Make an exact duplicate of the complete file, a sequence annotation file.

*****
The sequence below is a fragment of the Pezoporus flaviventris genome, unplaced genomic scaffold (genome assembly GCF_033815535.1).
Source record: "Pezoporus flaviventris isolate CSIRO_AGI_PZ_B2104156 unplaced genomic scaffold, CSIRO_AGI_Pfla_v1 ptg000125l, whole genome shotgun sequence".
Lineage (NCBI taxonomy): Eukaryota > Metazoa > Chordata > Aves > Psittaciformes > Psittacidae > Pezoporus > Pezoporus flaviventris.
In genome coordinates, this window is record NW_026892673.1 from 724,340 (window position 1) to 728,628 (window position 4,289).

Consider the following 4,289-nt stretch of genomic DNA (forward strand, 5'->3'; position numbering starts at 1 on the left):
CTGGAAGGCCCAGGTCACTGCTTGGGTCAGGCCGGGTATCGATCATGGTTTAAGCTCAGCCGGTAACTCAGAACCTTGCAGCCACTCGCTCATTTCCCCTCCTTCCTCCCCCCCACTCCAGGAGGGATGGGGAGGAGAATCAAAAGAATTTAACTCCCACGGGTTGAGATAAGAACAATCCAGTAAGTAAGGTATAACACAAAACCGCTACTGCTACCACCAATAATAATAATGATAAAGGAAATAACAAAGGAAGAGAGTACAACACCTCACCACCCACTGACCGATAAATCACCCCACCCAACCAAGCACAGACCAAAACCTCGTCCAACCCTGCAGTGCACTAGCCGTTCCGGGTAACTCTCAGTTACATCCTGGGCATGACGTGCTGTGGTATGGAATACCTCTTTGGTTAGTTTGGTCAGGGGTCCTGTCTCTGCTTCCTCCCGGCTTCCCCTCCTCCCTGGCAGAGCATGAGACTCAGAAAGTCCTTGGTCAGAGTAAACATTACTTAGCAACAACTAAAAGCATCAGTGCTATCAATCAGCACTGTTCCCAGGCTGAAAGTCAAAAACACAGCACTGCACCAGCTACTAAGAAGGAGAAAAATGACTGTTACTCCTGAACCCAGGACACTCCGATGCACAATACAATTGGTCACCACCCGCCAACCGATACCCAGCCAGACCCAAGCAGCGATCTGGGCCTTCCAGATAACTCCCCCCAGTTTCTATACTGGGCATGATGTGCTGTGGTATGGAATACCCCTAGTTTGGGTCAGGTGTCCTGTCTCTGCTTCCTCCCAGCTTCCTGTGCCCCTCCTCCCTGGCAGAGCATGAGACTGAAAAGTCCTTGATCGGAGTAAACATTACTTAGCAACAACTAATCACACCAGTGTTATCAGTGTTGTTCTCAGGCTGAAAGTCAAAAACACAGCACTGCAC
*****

The sequence below is a fragment of the Pezoporus flaviventris genome, unplaced genomic scaffold (genome assembly GCF_033815535.1).
Source record: "Pezoporus flaviventris isolate CSIRO_AGI_PZ_B2104156 unplaced genomic scaffold, CSIRO_AGI_Pfla_v1 ptg000125l, whole genome shotgun sequence".
Lineage (NCBI taxonomy): Eukaryota > Metazoa > Chordata > Aves > Psittaciformes > Psittacidae > Pezoporus > Pezoporus flaviventris.
In genome coordinates, this window is record NW_026892673.1 from 724,340 (window position 1) to 728,628 (window position 4,289).

Consider the following 4,289-nt stretch of genomic DNA (forward strand, 5'->3'; position numbering starts at 1 on the left):
CTGGAAGGCCCAGGTCACTGCTTGGGTCAGGCCGGGTATCGATCATGGTTTAAGCTCAGCCGGTAACTCAGAACCTTGCAGCCACTCGCTCATTTCCCCTCCTTCCTCCCCCCCACTCCAGGAGGGATGGGGAGGAGAATCAAAAGAATTTAACTCCCACGGGTTGAGATAAGAACAATCCAGTAAGTAAGGTATAACACAAAACCGCTACTGCTACCACCAATAATAATAATGATAAAGGAAATAACAAAGGAAGAGAGTACAACACCTCACCACCCACTGACCGATAAATCACCCCACCCAACCAAGCACAGACCAAAACCTCGTCCAACCCTGCAGTGCACTAGCCGTTCCGGGTAACTCTCAGTTACATCCTGGGCATGACGTGCTGTGGTATGGAATACCTCTTTGGTTAGTTTGGTCAGGGGTCCTGTCTCTGCTTCCTCCCGGCTTCCCCTCCTCCCTGGCAGAGCATGAGACTCAGAAAGTCCTTGGTCAGAGTAAACATTACTTAGCAACAACTAAAAGCATCAGTGCTATCAATCAGCACTGTTCCCAGGCTGAAAGTCAAAAACACAGCACTGCACCAGCTACTAAGAAGGAGAAAAATGACTGTTACTCCTGAACCCAGGACACTCCGATGCACAATACAATTGGTCACCACCCGCCAACCGATACCCAGCCAGACCCAAGCAGCGATCTGGGCCTTCCAGATAACTCCCCCCAGTTTCTATACTGGGCATGATGTGCTGTGGTATGGAATACCCCTAGTTTGGGTCAGGTGTCCTGTCTCTGCTTCCTCCCAGCTTCCTGTGCCCCTCCTCCCTGGCAGAGCATGAGACTGAAAAGTCCTTGATCGGAGTAAACATTACTTAGCAACAACTAATCACACCAGTGTTATCAGTGTTGTTCTCAGGCTGAAAGTCAAAAACACAGCACTGCAC